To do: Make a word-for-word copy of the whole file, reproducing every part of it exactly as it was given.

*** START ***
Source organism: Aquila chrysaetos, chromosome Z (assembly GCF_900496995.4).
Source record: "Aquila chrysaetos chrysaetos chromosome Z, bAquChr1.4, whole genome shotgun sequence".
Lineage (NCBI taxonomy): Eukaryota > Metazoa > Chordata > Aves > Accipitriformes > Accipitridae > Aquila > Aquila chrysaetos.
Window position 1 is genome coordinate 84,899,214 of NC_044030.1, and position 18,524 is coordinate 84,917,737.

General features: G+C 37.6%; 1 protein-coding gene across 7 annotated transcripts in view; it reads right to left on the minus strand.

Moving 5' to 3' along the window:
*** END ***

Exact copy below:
Source organism: Aquila chrysaetos, chromosome Z (assembly GCF_900496995.4).
Source record: "Aquila chrysaetos chrysaetos chromosome Z, bAquChr1.4, whole genome shotgun sequence".
Lineage (NCBI taxonomy): Eukaryota > Metazoa > Chordata > Aves > Accipitriformes > Accipitridae > Aquila > Aquila chrysaetos.
Window position 1 is genome coordinate 84,899,214 of NC_044030.1, and position 18,524 is coordinate 84,917,737.

General features: G+C 37.6%; 1 protein-coding gene across 7 annotated transcripts in view; it reads right to left on the minus strand.

Moving 5' to 3' along the window: